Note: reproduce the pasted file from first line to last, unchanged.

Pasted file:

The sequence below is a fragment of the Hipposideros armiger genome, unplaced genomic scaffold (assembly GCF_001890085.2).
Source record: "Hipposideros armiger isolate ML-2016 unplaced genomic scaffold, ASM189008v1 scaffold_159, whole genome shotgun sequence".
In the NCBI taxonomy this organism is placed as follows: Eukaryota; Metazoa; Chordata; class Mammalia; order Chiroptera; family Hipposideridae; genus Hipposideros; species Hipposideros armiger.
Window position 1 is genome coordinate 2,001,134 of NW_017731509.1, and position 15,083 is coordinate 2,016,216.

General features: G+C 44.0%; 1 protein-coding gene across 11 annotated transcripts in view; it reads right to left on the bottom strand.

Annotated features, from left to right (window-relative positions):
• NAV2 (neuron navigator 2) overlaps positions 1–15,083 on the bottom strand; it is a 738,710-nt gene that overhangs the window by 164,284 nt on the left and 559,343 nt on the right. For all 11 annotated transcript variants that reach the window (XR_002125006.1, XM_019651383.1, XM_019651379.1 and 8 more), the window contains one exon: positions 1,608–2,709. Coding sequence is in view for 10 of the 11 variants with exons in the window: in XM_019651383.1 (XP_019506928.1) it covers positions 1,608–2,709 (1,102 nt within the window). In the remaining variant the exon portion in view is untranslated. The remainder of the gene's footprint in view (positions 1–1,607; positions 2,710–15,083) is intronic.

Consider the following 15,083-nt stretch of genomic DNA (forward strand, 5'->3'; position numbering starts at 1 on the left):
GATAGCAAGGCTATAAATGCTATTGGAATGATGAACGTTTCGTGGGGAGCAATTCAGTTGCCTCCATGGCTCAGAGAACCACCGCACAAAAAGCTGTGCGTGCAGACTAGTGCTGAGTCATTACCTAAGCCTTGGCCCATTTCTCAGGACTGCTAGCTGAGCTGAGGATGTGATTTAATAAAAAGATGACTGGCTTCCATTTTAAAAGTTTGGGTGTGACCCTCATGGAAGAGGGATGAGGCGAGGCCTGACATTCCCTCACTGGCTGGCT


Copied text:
The sequence below is a fragment of the Hipposideros armiger genome, unplaced genomic scaffold (assembly GCF_001890085.2).
Source record: "Hipposideros armiger isolate ML-2016 unplaced genomic scaffold, ASM189008v1 scaffold_159, whole genome shotgun sequence".
In the NCBI taxonomy this organism is placed as follows: Eukaryota; Metazoa; Chordata; class Mammalia; order Chiroptera; family Hipposideridae; genus Hipposideros; species Hipposideros armiger.
Window position 1 is genome coordinate 2,001,134 of NW_017731509.1, and position 15,083 is coordinate 2,016,216.

General features: G+C 44.0%; 1 protein-coding gene across 11 annotated transcripts in view; it reads right to left on the bottom strand.

Annotated features, from left to right (window-relative positions):
• NAV2 (neuron navigator 2) overlaps positions 1–15,083 on the bottom strand; it is a 738,710-nt gene that overhangs the window by 164,284 nt on the left and 559,343 nt on the right. For all 11 annotated transcript variants that reach the window (XR_002125006.1, XM_019651383.1, XM_019651379.1 and 8 more), the window contains one exon: positions 1,608–2,709. Coding sequence is in view for 10 of the 11 variants with exons in the window: in XM_019651383.1 (XP_019506928.1) it covers positions 1,608–2,709 (1,102 nt within the window). In the remaining variant the exon portion in view is untranslated. The remainder of the gene's footprint in view (positions 1–1,607; positions 2,710–15,083) is intronic.

Consider the following 15,083-nt stretch of genomic DNA (forward strand, 5'->3'; position numbering starts at 1 on the left):
GATAGCAAGGCTATAAATGCTATTGGAATGATGAACGTTTCGTGGGGAGCAATTCAGTTGCCTCCATGGCTCAGAGAACCACCGCACAAAAAGCTGTGCGTGCAGACTAGTGCTGAGTCATTACCTAAGCCTTGGCCCATTTCTCAGGACTGCTAGCTGAGCTGAGGATGTGATTTAATAAAAAGATGACTGGCTTCCATTTTAAAAGTTTGGGTGTGACCCTCATGGAAGAGGGATGAGGCGAGGCCTGACATTCCCTCACTGGCTGGCT